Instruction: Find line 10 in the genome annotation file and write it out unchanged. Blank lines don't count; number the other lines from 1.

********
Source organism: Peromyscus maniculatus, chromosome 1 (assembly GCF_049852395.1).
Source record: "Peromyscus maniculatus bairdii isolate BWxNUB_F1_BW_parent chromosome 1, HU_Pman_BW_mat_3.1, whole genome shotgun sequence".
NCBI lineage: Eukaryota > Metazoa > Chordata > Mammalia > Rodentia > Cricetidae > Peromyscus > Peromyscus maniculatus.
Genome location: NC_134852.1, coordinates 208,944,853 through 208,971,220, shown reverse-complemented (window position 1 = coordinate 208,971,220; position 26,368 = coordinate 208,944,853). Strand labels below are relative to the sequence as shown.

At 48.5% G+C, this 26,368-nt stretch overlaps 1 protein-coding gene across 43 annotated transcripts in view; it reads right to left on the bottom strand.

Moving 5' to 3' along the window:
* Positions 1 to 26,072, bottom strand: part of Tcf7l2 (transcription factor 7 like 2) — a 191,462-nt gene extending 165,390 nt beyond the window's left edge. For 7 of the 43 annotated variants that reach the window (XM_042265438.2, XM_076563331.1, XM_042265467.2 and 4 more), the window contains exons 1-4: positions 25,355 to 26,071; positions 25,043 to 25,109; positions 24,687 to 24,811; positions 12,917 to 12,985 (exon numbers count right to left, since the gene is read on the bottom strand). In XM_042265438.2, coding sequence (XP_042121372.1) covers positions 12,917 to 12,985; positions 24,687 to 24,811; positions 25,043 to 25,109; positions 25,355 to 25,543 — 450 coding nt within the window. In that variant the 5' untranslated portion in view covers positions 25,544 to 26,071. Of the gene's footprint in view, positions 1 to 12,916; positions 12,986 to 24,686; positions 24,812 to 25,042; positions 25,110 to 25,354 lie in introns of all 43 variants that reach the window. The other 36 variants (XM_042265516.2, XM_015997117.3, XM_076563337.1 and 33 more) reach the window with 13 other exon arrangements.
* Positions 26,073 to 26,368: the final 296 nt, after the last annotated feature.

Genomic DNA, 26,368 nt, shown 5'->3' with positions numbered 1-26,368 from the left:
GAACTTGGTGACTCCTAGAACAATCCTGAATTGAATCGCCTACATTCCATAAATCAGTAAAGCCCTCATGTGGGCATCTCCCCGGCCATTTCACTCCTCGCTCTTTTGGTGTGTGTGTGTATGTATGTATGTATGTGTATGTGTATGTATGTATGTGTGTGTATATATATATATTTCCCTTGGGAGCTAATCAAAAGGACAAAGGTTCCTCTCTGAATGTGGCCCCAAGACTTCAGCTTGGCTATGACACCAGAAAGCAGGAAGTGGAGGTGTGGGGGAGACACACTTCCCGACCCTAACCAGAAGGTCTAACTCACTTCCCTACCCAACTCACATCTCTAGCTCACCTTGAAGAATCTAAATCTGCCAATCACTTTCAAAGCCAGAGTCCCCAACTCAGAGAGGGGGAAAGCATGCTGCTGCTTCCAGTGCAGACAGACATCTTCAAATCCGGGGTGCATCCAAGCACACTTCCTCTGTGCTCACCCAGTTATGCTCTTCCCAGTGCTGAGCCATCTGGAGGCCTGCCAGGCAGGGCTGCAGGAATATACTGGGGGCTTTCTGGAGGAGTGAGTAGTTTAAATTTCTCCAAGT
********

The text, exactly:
GAACTTGGTGACTCCTAGAACAATCCTGAATTGAATCGCCTACATTCCATAAATCAGTAAAGCCCTCATGTGGGCATCTCCCCGGCCATTTCACTCCTCGCTCTTTTGGTGTGTGTGTGTATGTATGTATGTATGTGTATGTGTATGTATGTATGTGTGTGTATATATATATATTTCCCTTGGGAGCTAATCAAAAGGACAAAGGTTCCTCTCTGAATGTGGCCCCAAGACTTCAGCTTGGCTATGACACCAGAAAGCAGGAAGTGGAGGTGTGGGGGAGACACACTTCCCGACCCTAACCAGAAGGTCTAACTCACTTCCCTACCCAACTCACATCTCTAGCTCACCTTGAAGAATCTAAATCTGCCAATCACTTTCAAAGCCAGAGTCCCCAACTCAGAGAGGGGGAAAGCATGCTGCTGCTTCCAGTGCAGACAGACATCTTCAAATCCGGGGTGCATCCAAGCACACTTCCTCTGTGCTCACCCAGTTATGCTCTTCCCAGTGCTGAGCCATCTGGAGGCCTGCCAGGCAGGGCTGCAGGAATATACTGGGGGCTTTCTGGAGGAGTGAGTAGTTTAAATTTCTCCAAGT